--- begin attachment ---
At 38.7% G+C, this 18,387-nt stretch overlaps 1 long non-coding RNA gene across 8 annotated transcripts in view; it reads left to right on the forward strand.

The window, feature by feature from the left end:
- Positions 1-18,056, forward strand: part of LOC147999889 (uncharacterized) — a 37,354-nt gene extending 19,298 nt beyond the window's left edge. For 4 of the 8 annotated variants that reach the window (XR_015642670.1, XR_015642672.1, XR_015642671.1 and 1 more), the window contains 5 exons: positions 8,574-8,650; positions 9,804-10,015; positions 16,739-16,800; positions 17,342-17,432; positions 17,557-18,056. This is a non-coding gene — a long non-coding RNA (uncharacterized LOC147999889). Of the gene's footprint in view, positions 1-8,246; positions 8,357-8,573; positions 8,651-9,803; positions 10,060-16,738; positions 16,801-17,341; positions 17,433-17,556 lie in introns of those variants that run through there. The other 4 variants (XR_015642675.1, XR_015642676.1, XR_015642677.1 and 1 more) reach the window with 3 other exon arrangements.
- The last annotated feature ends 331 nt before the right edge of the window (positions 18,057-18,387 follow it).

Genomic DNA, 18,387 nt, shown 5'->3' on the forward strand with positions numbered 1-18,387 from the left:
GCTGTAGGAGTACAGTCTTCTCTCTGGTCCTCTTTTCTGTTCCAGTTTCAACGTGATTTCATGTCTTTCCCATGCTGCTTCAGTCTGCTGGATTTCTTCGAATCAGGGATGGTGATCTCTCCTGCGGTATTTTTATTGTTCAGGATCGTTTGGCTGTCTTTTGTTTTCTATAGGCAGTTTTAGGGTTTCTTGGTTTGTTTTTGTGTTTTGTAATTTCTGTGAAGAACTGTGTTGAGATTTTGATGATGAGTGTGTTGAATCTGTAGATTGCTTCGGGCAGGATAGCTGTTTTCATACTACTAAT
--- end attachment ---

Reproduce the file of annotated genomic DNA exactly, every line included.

At 38.7% G+C, this 18,387-nt stretch overlaps 1 long non-coding RNA gene across 8 annotated transcripts in view; it reads left to right on the forward strand.

The window, feature by feature from the left end:
- Positions 1-18,056, forward strand: part of LOC147999889 (uncharacterized) — a 37,354-nt gene extending 19,298 nt beyond the window's left edge. For 4 of the 8 annotated variants that reach the window (XR_015642670.1, XR_015642672.1, XR_015642671.1 and 1 more), the window contains 5 exons: positions 8,574-8,650; positions 9,804-10,015; positions 16,739-16,800; positions 17,342-17,432; positions 17,557-18,056. This is a non-coding gene — a long non-coding RNA (uncharacterized LOC147999889). Of the gene's footprint in view, positions 1-8,246; positions 8,357-8,573; positions 8,651-9,803; positions 10,060-16,738; positions 16,801-17,341; positions 17,433-17,556 lie in introns of those variants that run through there. The other 4 variants (XR_015642675.1, XR_015642676.1, XR_015642677.1 and 1 more) reach the window with 3 other exon arrangements.
- The last annotated feature ends 331 nt before the right edge of the window (positions 18,057-18,387 follow it).

Genomic DNA, 18,387 nt, shown 5'->3' on the forward strand with positions numbered 1-18,387 from the left:
GCTGTAGGAGTACAGTCTTCTCTCTGGTCCTCTTTTCTGTTCCAGTTTCAACGTGATTTCATGTCTTTCCCATGCTGCTTCAGTCTGCTGGATTTCTTCGAATCAGGGATGGTGATCTCTCCTGCGGTATTTTTATTGTTCAGGATCGTTTGGCTGTCTTTTGTTTTCTATAGGCAGTTTTAGGGTTTCTTGGTTTGTTTTTGTGTTTTGTAATTTCTGTGAAGAACTGTGTTGAGATTTTGATGATGAGTGTGTTGAATCTGTAGATTGCTTCGGGCAGGATAGCTGTTTTCATACTACTAAT